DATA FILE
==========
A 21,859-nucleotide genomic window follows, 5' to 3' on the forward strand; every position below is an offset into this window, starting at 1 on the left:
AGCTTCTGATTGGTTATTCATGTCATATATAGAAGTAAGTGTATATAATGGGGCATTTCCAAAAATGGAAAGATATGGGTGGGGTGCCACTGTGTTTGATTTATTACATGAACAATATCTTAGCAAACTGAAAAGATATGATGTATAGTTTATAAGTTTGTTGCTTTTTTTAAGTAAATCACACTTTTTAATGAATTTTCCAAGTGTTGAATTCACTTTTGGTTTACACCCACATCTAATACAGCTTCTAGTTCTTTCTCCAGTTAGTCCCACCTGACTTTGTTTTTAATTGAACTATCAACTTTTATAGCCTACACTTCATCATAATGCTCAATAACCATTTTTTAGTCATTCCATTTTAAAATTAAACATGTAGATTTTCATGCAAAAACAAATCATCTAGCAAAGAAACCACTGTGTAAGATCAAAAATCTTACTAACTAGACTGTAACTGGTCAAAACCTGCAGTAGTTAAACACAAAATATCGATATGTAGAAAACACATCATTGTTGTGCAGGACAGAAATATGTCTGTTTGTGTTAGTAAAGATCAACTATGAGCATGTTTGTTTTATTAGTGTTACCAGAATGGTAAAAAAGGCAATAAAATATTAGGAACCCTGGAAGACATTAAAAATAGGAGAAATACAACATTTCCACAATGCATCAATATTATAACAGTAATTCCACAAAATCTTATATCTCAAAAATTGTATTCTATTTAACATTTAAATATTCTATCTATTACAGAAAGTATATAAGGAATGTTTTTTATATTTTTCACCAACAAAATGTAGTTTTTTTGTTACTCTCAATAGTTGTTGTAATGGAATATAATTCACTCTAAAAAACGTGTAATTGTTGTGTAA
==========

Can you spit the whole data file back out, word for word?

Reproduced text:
A 21,859-nucleotide genomic window follows, 5' to 3' on the forward strand; every position below is an offset into this window, starting at 1 on the left:
AGCTTCTGATTGGTTATTCATGTCATATATAGAAGTAAGTGTATATAATGGGGCATTTCCAAAAATGGAAAGATATGGGTGGGGTGCCACTGTGTTTGATTTATTACATGAACAATATCTTAGCAAACTGAAAAGATATGATGTATAGTTTATAAGTTTGTTGCTTTTTTTAAGTAAATCACACTTTTTAATGAATTTTCCAAGTGTTGAATTCACTTTTGGTTTACACCCACATCTAATACAGCTTCTAGTTCTTTCTCCAGTTAGTCCCACCTGACTTTGTTTTTAATTGAACTATCAACTTTTATAGCCTACACTTCATCATAATGCTCAATAACCATTTTTTAGTCATTCCATTTTAAAATTAAACATGTAGATTTTCATGCAAAAACAAATCATCTAGCAAAGAAACCACTGTGTAAGATCAAAAATCTTACTAACTAGACTGTAACTGGTCAAAACCTGCAGTAGTTAAACACAAAATATCGATATGTAGAAAACACATCATTGTTGTGCAGGACAGAAATATGTCTGTTTGTGTTAGTAAAGATCAACTATGAGCATGTTTGTTTTATTAGTGTTACCAGAATGGTAAAAAAGGCAATAAAATATTAGGAACCCTGGAAGACATTAAAAATAGGAGAAATACAACATTTCCACAATGCATCAATATTATAACAGTAATTCCACAAAATCTTATATCTCAAAAATTGTATTCTATTTAACATTTAAATATTCTATCTATTACAGAAAGTATATAAGGAATGTTTTTTATATTTTTCACCAACAAAATGTAGTTTTTTTGTTACTCTCAATAGTTGTTGTAATGGAATATAATTCACTCTAAAAAACGTGTAATTGTTGTGTAA